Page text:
Promoters capitalise on soca vs dancehall theme

April 16, 2019
Kamal Bankay
From left: Soca ragga artiste Bunji Garlin, Miami's Amara La Negra from Love and Hip Hop Miami, Beenie Man and Soca artiste Fay-Ann Lyons having fun at a launch event last December.

The use of the soca versus dancehall theme for the 2019 calendar of fétes has been at a record high. If you check the entertainment diary, you will find two or more dancehall-infused soca events per week.

But Kamal Bankay, chairman at the National Carnival Commission of Jamaica, says that it is the market which dictates what is trendy and popular.

“Right now, the annual road march heads the list, followed by breakfast parties, and soca versus dancehall events,” Bankay told The STAR.

He continued: “In regard to the concept of the theme, there are events that can exist with only soca being played, as they have been for many years, but I think promoters have realised if they broaden the scope of music, it will likewise broaden their fan base, thus making more money. Also, promoters are listening to people and giving them what they want.”

Bankay, who also holds the title of band director for Xodus, advises that in order to capitalise on the theme, organisers must continue to innovate, create new ways of enjoying the hybrid experience, and build a core crowd as local carnival celebrations sees an evolution.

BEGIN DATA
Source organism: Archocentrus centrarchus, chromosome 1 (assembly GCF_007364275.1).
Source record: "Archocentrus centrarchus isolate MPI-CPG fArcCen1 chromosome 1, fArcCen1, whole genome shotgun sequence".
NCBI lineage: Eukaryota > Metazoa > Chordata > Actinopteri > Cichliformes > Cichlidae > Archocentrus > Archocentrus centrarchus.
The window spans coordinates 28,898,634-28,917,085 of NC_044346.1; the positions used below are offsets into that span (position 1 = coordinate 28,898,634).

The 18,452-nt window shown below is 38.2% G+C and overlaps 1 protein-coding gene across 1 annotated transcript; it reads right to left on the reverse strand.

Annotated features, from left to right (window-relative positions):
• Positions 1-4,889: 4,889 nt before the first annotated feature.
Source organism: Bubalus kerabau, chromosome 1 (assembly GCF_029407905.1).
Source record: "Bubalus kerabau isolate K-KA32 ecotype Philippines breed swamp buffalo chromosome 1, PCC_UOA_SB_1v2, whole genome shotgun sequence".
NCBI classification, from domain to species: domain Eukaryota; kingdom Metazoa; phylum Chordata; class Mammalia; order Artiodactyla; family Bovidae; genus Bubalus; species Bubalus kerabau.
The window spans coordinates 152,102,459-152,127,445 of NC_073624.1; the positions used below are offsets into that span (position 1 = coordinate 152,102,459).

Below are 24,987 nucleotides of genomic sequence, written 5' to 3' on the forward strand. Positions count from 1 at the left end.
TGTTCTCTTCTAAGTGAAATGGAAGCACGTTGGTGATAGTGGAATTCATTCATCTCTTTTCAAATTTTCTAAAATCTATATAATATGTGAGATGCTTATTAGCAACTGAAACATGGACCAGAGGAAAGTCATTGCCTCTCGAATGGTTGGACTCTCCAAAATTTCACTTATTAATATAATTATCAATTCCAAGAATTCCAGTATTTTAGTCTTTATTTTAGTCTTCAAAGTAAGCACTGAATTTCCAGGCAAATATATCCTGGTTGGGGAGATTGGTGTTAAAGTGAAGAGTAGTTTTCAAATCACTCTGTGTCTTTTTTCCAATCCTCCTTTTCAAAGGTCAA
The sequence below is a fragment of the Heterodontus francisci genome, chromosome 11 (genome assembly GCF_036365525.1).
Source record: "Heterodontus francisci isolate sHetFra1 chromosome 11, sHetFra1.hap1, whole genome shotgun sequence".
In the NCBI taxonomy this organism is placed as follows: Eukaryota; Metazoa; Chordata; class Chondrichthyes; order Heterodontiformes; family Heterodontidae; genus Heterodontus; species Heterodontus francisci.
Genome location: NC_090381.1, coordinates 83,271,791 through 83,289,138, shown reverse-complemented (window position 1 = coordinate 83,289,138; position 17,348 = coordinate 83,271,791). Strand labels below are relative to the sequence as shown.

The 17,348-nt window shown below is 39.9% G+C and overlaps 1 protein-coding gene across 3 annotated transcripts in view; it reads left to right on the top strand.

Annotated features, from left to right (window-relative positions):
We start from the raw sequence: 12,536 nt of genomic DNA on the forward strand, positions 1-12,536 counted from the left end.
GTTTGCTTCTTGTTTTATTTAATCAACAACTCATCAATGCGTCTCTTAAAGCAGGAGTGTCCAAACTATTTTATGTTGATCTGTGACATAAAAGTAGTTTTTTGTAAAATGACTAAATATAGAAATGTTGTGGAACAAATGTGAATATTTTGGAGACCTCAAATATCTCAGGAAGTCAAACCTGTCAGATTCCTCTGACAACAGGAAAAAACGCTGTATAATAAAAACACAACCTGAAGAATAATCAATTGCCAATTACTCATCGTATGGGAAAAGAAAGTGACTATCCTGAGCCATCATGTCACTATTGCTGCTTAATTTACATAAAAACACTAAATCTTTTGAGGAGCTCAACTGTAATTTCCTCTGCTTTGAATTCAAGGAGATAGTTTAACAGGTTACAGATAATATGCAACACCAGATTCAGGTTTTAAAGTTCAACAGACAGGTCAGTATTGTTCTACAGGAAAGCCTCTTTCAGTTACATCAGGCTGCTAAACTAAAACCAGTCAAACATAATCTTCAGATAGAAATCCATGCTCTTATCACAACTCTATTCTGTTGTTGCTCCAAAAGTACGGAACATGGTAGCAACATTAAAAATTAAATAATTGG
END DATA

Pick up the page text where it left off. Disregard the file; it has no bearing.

“I think in terms of execution, it is still new and finding its footing, whether selectors play a full segment of soca then stop to play a full segment of dancehall (and reggae), or mix the genres within the same segment. Most are capable of playing both soca and dancehall, so there is less division. If organisers select a hardcore dancehall sound like Stone Love and a strictly soca DJ out of Trinidad, maybe polarisation of the music will be more obvious,” he added.

Meanwhile, Ikel Marvlus, one-half of the DJ duo Team Shella, said, “Nothing with dancehall can be overused because it is our culture, you just cannot leave dancehall out of anything.”

Ikel says that with the expectations of Jamaicans and visitors, it is best to play dancehall along with the soca (which is the music of carnival) to create a balance.

“Nobody wins!” he exclaims, “But I am not sure what the intentions of the promoters are when they create an event like that because as DJs and Caribbean people we don’t do versus.”

Bacchanal Jamaica Director Charmaine Franklin believes that ‘soca versus dancehall’ connotes a different idea, and for the band’s events that take on a similar concept that involves both genres of music, it has been marketed as ‘soca and dancehall’.

“The idea of soca versus dancehall means one against the other, and although Jamaica’s culture is primarily centred on the local genres, soca music’s popularity has grown tremendously over the years,” Franklin told The STAR.

Franklin says that the reason for including dancehall as part of its event themes for the 2019 season was to target a wider audience that “maybe not only want to hear good soca music, but a diverse playlist of music”, and the feedback has been positive, considering the turnout at their events.

“It is not that one cannot survive without other, but that it also equally exposes visitors to dancehall and the culture, while giving them what we have prepared for the carnival season,” she said.

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